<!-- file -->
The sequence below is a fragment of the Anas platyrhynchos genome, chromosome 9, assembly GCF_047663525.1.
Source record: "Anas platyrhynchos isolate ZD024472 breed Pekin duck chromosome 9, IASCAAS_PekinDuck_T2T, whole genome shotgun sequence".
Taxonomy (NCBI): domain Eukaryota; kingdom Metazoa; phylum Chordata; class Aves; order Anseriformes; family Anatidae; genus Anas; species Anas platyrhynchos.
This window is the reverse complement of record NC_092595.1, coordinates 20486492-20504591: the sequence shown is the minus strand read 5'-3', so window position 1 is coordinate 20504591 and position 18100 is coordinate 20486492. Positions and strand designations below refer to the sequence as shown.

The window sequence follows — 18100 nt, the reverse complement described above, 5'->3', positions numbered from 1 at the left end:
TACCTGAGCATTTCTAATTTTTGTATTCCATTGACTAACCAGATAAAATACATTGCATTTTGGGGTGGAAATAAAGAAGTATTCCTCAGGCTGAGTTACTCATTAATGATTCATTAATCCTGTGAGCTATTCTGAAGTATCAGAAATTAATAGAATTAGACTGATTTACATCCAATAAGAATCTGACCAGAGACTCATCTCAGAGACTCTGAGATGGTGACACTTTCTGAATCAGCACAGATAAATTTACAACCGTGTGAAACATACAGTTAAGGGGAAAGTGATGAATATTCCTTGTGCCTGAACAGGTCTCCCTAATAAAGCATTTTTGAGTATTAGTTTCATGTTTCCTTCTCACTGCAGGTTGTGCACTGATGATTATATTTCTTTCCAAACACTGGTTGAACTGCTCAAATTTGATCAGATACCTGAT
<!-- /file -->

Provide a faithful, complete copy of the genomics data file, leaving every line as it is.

The sequence below is a fragment of the Anas platyrhynchos genome, chromosome 9, assembly GCF_047663525.1.
Source record: "Anas platyrhynchos isolate ZD024472 breed Pekin duck chromosome 9, IASCAAS_PekinDuck_T2T, whole genome shotgun sequence".
Taxonomy (NCBI): domain Eukaryota; kingdom Metazoa; phylum Chordata; class Aves; order Anseriformes; family Anatidae; genus Anas; species Anas platyrhynchos.
This window is the reverse complement of record NC_092595.1, coordinates 20486492-20504591: the sequence shown is the minus strand read 5'-3', so window position 1 is coordinate 20504591 and position 18100 is coordinate 20486492. Positions and strand designations below refer to the sequence as shown.

The window sequence follows — 18100 nt, the reverse complement described above, 5'->3', positions numbered from 1 at the left end:
TACCTGAGCATTTCTAATTTTTGTATTCCATTGACTAACCAGATAAAATACATTGCATTTTGGGGTGGAAATAAAGAAGTATTCCTCAGGCTGAGTTACTCATTAATGATTCATTAATCCTGTGAGCTATTCTGAAGTATCAGAAATTAATAGAATTAGACTGATTTACATCCAATAAGAATCTGACCAGAGACTCATCTCAGAGACTCTGAGATGGTGACACTTTCTGAATCAGCACAGATAAATTTACAACCGTGTGAAACATACAGTTAAGGGGAAAGTGATGAATATTCCTTGTGCCTGAACAGGTCTCCCTAATAAAGCATTTTTGAGTATTAGTTTCATGTTTCCTTCTCACTGCAGGTTGTGCACTGATGATTATATTTCTTTCCAAACACTGGTTGAACTGCTCAAATTTGATCAGATACCTGAT